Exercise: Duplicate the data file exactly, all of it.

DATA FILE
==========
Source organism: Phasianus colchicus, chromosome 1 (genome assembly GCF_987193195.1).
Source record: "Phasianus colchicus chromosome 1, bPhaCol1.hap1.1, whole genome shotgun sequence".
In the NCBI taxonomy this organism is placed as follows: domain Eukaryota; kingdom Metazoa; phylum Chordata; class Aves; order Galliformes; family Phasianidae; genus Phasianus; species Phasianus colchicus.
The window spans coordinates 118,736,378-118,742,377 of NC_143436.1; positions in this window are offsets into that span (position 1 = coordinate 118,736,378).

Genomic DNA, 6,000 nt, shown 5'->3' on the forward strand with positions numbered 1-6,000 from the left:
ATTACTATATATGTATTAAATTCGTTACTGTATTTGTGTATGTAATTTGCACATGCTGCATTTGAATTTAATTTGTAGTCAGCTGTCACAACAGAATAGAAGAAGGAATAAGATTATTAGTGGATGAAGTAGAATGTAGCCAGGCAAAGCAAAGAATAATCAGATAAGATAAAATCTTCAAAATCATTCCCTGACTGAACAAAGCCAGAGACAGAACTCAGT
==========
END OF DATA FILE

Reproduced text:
Source organism: Phasianus colchicus, chromosome 1 (genome assembly GCF_987193195.1).
Source record: "Phasianus colchicus chromosome 1, bPhaCol1.hap1.1, whole genome shotgun sequence".
In the NCBI taxonomy this organism is placed as follows: domain Eukaryota; kingdom Metazoa; phylum Chordata; class Aves; order Galliformes; family Phasianidae; genus Phasianus; species Phasianus colchicus.
The window spans coordinates 118,736,378-118,742,377 of NC_143436.1; positions in this window are offsets into that span (position 1 = coordinate 118,736,378).

Genomic DNA, 6,000 nt, shown 5'->3' on the forward strand with positions numbered 1-6,000 from the left:
ATTACTATATATGTATTAAATTCGTTACTGTATTTGTGTATGTAATTTGCACATGCTGCATTTGAATTTAATTTGTAGTCAGCTGTCACAACAGAATAGAAGAAGGAATAAGATTATTAGTGGATGAAGTAGAATGTAGCCAGGCAAAGCAAAGAATAATCAGATAAGATAAAATCTTCAAAATCATTCCCTGACTGAACAAAGCCAGAGACAGAACTCAGT